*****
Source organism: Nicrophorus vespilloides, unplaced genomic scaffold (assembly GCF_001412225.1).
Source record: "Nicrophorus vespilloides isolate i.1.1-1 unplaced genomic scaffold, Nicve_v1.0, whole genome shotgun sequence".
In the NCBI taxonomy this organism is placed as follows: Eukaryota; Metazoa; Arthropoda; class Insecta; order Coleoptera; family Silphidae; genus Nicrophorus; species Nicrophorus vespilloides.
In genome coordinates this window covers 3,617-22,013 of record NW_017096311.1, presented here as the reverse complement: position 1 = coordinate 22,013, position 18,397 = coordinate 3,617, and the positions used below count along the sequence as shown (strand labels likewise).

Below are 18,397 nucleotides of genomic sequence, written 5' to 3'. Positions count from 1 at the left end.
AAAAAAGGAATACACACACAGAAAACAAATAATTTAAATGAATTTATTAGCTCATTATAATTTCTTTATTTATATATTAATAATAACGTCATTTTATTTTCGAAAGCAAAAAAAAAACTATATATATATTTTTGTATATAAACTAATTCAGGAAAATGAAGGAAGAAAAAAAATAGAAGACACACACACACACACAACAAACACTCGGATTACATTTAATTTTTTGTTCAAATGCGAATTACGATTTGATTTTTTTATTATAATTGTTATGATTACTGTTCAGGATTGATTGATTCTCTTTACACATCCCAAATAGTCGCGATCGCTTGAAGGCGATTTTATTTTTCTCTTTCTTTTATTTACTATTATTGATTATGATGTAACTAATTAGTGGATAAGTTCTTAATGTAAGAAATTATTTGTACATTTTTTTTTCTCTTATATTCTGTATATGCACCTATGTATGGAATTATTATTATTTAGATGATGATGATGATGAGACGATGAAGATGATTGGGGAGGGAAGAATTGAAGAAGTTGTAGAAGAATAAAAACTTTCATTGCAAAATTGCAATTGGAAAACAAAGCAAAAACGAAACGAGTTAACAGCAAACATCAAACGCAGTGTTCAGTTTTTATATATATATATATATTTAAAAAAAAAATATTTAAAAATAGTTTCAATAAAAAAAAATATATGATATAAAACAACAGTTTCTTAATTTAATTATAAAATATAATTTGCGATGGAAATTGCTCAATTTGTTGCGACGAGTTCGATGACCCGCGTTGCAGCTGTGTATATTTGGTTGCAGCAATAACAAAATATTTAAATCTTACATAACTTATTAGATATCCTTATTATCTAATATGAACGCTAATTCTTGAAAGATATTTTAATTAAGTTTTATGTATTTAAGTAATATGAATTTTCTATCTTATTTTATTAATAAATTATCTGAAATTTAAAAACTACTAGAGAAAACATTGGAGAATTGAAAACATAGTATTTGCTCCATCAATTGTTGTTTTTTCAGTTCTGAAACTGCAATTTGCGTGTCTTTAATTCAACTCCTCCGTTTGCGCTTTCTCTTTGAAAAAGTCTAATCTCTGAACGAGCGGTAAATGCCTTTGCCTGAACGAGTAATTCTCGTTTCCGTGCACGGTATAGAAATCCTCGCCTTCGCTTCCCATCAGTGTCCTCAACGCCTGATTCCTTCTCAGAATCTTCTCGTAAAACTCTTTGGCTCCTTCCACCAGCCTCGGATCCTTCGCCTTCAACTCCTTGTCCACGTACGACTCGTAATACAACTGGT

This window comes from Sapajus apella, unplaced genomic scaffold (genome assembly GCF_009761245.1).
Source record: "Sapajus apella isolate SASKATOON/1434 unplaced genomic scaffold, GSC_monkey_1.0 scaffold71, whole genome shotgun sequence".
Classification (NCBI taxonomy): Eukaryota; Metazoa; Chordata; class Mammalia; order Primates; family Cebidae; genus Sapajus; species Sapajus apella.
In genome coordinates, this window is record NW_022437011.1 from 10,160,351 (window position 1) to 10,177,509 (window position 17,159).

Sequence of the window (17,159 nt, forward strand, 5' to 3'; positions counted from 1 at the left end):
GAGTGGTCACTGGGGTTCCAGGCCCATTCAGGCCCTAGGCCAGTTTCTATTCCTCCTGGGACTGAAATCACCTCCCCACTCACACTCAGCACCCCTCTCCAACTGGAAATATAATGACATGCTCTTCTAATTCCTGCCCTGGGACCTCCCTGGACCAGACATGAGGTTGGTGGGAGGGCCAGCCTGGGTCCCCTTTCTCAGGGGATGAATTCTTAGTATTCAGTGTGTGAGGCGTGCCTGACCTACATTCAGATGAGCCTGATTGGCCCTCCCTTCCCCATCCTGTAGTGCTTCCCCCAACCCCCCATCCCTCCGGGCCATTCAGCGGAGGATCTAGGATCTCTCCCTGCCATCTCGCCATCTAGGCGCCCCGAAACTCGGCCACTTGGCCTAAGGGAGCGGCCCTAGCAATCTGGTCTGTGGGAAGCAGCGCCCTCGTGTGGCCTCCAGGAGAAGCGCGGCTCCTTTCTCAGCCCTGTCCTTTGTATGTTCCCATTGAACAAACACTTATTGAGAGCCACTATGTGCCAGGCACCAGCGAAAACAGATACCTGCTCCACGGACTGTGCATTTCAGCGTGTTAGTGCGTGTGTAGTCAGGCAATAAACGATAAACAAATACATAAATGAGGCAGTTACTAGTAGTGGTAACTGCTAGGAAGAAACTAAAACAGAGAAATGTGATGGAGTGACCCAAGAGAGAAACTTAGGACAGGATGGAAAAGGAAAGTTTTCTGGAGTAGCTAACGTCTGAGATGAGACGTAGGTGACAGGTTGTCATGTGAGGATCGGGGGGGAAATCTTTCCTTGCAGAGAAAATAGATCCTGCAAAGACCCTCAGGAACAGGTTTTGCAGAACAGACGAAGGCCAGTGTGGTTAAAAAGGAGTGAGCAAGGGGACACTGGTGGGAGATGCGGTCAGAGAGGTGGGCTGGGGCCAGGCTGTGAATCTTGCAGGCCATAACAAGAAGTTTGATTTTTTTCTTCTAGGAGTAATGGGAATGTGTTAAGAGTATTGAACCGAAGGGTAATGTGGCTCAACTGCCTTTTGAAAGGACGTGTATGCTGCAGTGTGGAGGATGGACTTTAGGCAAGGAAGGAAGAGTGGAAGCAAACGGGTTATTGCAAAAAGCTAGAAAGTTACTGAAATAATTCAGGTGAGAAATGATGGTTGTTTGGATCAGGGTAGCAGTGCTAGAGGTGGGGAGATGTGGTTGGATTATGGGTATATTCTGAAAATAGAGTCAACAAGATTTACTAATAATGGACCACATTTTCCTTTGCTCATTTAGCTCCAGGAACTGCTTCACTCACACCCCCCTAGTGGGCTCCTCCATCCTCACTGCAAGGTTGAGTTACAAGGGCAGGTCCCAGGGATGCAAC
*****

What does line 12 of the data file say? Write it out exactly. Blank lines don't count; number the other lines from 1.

GAGTGGTCACTGGGGTTCCAGGCCCATTCAGGCCCTAGGCCAGTTTCTATTCCTCCTGGGACTGAAATCACCTCCCCACTCACACTCAGCACCCCTCTCCAACTGGAAATATAATGACATGCTCTTCTAATTCCTGCCCTGGGACCTCCCTGGACCAGACATGAGGTTGGTGGGAGGGCCAGCCTGGGTCCCCTTTCTCAGGGGATGAATTCTTAGTATTCAGTGTGTGAGGCGTGCCTGACCTACATTCAGATGAGCCTGATTGGCCCTCCCTTCCCCATCCTGTAGTGCTTCCCCCAACCCCCCATCCCTCCGGGCCATTCAGCGGAGGATCTAGGATCTCTCCCTGCCATCTCGCCATCTAGGCGCCCCGAAACTCGGCCACTTGGCCTAAGGGAGCGGCCCTAGCAATCTGGTCTGTGGGAAGCAGCGCCCTCGTGTGGCCTCCAGGAGAAGCGCGGCTCCTTTCTCAGCCCTGTCCTTTGTATGTTCCCATTGAACAAACACTTATTGAGAGCCACTATGTGCCAGGCACCAGCGAAAACAGATACCTGCTCCACGGACTGTGCATTTCAGCGTGTTAGTGCGTGTGTAGTCAGGCAATAAACGATAAACAAATACATAAATGAGGCAGTTACTAGTAGTGGTAACTGCTAGGAAGAAACTAAAACAGAGAAATGTGATGGAGTGACCCAAGAGAGAAACTTAGGACAGGATGGAAAAGGAAAGTTTTCTGGAGTAGCTAACGTCTGAGATGAGACGTAGGTGACAGGTTGTCATGTGAGGATCGGGGGGGAAATCTTTCCTTGCAGAGAAAATAGATCCTGCAAAGACCCTCAGGAACAGGTTTTGCAGAACAGACGAAGGCCAGTGTGGTTAAAAAGGAGTGAGCAAGGGGACACTGGTGGGAGATGCGGTCAGAGAGGTGGGCTGGGGCCAGGCTGTGAATCTTGCAGGCCATAACAAGAAGTTTGATTTTTTTCTTCTAGGAGTAATGGGAATGTGTTAAGAGTATTGAACCGAAGGGTAATGTGGCTCAACTGCCTTTTGAAAGGACGTGTATGCTGCAGTGTGGAGGATGGACTTTAGGCAAGGAAGGAAGAGTGGAAGCAAACGGGTTATTGCAAAAAGCTAGAAAGTTACTGAAATAATTCAGGTGAGAAATGATGGTTGTTTGGATCAGGGTAGCAGTGCTAGAGGTGGGGAGATGTGGTTGGATTATGGGTATATTCTGAAAATAGAGTCAACAAGATTTACTAATAATGGACCACATTTTCCTTTGCTCATTTAGCTCCAGGAACTGCTTCACTCACACCCCCCTAGTGGGCTCCTCCATCCTCACTGCAAGGTTGAGTTACAAGGGCAGGTCCCAGGGATGCAAC